Sign up to access problem solutions.

Already have an account? Log in here.

The wheels on the bus go round and round, but can you name all the forces in a rotating reference frame? Learn to derive these and more through sheer force of reason in Circular Motion.

Sign up to access problem solutions.

Already have an account? Log in here.

A bike moves at a rate of \(\si{18\ \kilo\meter/\hour}\). The rear tire has a diameter of \(\si{70\ \centi\meter}\) and has a toothwheel of diameter \(\si{7\ \centi\meter}\). The sprocket (the gear that's turned by the pedals) has diameter \(\si{20\ \centi\meter}\). Both gears are connected by the chain and there is no slippage between the chain and either gear. Under these conditions, how many times do the pedals revolve per minute?

In this matter, assume \(\pi = 3\).

Sign up to access problem solutions.

Already have an account? Log in here.

The above shows a pendulum which is in uniform circular motion on a horizontal plane, hanging on a string from the ceiling. In the picture, \(mg\) denotes the gravitational force, and \(T\) denotes the tensile force of the string. Which of the following statements is correct in this connection? (Ignore air resistance and the mass of the string.)

a) The magnitude of the tensile force \(T\) is greater than that of the gravitational force \(mg\).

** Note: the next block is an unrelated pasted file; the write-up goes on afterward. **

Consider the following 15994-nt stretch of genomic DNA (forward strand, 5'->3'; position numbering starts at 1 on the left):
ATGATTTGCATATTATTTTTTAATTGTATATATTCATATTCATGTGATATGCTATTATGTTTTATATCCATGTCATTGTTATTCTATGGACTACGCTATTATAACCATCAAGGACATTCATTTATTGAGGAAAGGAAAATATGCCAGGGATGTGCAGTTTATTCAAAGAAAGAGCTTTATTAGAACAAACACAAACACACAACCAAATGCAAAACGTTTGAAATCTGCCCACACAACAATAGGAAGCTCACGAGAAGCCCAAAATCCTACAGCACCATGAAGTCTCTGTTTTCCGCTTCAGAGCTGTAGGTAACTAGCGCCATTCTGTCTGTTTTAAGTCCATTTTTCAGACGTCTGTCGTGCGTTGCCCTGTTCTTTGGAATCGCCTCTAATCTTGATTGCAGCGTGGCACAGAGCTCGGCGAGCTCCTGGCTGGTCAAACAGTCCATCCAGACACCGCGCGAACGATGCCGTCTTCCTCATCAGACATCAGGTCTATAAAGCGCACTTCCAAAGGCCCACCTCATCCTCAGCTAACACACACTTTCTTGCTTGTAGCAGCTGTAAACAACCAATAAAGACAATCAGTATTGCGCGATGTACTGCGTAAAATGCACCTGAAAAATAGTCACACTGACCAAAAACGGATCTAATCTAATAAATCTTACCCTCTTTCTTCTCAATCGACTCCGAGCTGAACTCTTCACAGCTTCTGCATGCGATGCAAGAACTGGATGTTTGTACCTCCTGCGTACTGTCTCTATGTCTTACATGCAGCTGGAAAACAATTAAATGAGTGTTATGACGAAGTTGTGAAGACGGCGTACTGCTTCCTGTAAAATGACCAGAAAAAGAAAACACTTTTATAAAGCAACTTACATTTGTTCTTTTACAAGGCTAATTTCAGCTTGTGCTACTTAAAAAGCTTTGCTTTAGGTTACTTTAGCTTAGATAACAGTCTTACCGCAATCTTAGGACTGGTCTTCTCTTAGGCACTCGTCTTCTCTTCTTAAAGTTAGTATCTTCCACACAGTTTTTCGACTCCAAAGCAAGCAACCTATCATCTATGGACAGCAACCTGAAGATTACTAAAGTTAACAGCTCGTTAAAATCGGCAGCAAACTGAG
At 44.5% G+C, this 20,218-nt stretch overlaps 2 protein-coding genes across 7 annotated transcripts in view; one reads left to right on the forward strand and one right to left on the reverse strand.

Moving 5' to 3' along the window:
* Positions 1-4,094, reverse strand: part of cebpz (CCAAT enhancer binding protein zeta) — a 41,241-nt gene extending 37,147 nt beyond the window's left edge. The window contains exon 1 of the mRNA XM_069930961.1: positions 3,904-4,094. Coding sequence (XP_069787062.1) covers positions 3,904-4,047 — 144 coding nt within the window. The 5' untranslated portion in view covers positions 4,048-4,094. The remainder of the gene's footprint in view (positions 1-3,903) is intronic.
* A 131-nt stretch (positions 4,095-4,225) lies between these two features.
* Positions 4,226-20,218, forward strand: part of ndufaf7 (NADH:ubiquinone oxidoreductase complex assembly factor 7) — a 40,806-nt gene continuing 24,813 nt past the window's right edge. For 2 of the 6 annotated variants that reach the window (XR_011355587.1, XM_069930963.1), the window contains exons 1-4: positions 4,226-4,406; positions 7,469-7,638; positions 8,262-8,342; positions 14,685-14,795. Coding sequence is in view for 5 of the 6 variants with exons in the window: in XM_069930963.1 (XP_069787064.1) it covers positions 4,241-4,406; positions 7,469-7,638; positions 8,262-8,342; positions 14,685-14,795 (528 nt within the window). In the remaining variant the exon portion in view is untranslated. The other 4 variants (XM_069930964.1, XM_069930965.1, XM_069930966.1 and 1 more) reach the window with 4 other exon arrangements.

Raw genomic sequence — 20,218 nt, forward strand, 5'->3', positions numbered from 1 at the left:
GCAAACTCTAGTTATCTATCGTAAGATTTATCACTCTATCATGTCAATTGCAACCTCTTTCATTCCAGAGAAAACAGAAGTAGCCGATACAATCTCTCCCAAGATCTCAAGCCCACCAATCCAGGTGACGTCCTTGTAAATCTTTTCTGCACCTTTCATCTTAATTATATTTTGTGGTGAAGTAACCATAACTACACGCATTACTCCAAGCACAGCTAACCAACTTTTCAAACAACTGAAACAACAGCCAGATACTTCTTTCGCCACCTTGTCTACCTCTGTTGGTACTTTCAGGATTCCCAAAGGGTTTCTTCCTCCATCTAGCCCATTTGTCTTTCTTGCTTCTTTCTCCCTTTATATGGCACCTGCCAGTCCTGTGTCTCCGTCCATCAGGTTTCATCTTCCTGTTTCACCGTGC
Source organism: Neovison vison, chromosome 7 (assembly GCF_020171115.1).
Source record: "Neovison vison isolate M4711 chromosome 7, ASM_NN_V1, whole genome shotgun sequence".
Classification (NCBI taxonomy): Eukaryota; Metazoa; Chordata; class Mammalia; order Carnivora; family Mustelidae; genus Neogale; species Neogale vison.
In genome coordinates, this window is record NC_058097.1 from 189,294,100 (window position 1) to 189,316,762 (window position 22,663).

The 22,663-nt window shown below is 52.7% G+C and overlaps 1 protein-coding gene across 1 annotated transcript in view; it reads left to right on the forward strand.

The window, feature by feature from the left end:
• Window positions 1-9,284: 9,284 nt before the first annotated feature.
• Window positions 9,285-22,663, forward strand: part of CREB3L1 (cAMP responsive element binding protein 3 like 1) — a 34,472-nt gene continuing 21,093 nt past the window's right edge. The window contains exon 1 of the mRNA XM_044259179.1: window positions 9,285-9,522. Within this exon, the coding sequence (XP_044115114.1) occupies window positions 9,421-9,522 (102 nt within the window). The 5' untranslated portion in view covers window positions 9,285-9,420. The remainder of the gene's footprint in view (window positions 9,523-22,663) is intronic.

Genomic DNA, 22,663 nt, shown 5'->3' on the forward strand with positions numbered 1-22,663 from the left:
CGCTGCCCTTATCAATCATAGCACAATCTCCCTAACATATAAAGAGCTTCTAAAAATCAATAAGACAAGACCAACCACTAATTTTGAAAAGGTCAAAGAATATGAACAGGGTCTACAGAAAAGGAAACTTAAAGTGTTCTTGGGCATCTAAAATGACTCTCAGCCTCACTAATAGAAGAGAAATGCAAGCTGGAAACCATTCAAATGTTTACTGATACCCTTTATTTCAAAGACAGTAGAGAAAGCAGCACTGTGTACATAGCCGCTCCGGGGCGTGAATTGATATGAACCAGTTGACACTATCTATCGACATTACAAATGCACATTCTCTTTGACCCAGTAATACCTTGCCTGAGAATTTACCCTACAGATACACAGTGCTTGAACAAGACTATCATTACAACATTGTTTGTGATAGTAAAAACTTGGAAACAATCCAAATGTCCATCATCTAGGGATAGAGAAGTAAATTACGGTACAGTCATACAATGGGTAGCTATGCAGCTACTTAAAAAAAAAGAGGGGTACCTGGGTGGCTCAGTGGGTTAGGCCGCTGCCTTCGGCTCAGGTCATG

b) If we cut off the string right at this moment, then the pendulum will move as if it is thrown to the \(x\) direction.

c) The direction of the net force acting on the pendulum is the \(y\) direction.

Sign up to access problem solutions.

Already have an account? Log in here.

Two clocks \(A\) and \(B\) of radii \(r\) and \(R\) respectively, with \(r<R\), show the same time.

The tip of the minute hand of which clock will move with greater **speed**?

Sign up to access problem solutions.

Already have an account? Log in here.

Dominic is the star discus thrower on South's varsity track and field team. In last year's regional competition, Dominic whirled the \(1.6\text{ kg}\) discus in a circle with a radius of \(1.1\text{ m}\), ultimately reaching a speed of \( 52\text{ m/s}\) before launch. Determine the net force acting upon the discus in the moments before launch.

Sign up to access problem solutions.

Already have an account? Log in here.

×

Problem Loading...

Note Loading...

Set Loading...